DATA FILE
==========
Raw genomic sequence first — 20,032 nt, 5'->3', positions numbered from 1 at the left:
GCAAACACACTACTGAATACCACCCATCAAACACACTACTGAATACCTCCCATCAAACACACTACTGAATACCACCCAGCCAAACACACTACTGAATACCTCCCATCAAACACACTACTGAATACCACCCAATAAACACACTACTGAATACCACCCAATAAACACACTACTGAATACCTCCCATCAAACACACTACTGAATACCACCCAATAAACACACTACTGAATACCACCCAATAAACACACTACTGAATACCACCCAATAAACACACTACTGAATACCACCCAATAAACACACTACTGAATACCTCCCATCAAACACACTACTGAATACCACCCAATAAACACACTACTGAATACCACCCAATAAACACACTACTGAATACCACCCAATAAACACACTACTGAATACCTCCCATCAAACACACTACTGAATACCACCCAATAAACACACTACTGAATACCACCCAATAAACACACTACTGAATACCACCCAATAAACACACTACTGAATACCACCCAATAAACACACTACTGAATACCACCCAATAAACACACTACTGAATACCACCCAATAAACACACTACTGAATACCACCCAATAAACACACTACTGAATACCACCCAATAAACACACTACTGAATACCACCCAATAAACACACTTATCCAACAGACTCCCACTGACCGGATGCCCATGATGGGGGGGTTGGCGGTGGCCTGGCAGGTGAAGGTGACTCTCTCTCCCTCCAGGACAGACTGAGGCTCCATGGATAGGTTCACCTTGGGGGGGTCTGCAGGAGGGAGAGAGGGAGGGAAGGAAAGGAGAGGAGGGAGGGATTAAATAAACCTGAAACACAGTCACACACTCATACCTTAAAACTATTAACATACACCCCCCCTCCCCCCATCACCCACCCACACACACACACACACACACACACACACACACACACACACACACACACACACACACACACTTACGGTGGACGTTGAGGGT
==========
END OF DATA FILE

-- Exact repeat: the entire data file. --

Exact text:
Raw genomic sequence first — 20,032 nt, 5'->3', positions numbered from 1 at the left:
GCAAACACACTACTGAATACCACCCATCAAACACACTACTGAATACCTCCCATCAAACACACTACTGAATACCACCCAGCCAAACACACTACTGAATACCTCCCATCAAACACACTACTGAATACCACCCAATAAACACACTACTGAATACCACCCAATAAACACACTACTGAATACCTCCCATCAAACACACTACTGAATACCACCCAATAAACACACTACTGAATACCACCCAATAAACACACTACTGAATACCACCCAATAAACACACTACTGAATACCACCCAATAAACACACTACTGAATACCTCCCATCAAACACACTACTGAATACCACCCAATAAACACACTACTGAATACCACCCAATAAACACACTACTGAATACCACCCAATAAACACACTACTGAATACCTCCCATCAAACACACTACTGAATACCACCCAATAAACACACTACTGAATACCACCCAATAAACACACTACTGAATACCACCCAATAAACACACTACTGAATACCACCCAATAAACACACTACTGAATACCACCCAATAAACACACTACTGAATACCACCCAATAAACACACTACTGAATACCACCCAATAAACACACTACTGAATACCACCCAATAAACACACTACTGAATACCACCCAATAAACACACTTATCCAACAGACTCCCACTGACCGGATGCCCATGATGGGGGGGTTGGCGGTGGCCTGGCAGGTGAAGGTGACTCTCTCTCCCTCCAGGACAGACTGAGGCTCCATGGATAGGTTCACCTTGGGGGGGTCTGCAGGAGGGAGAGAGGGAGGGAAGGAAAGGAGAGGAGGGAGGGATTAAATAAACCTGAAACACAGTCACACACTCATACCTTAAAACTATTAACATACACCCCCCCTCCCCCCATCACCCACCCACACACACACACACACACACACACACACACACACACACACACACACACACACACACACACTTACGGTGGACGTTGAGGGT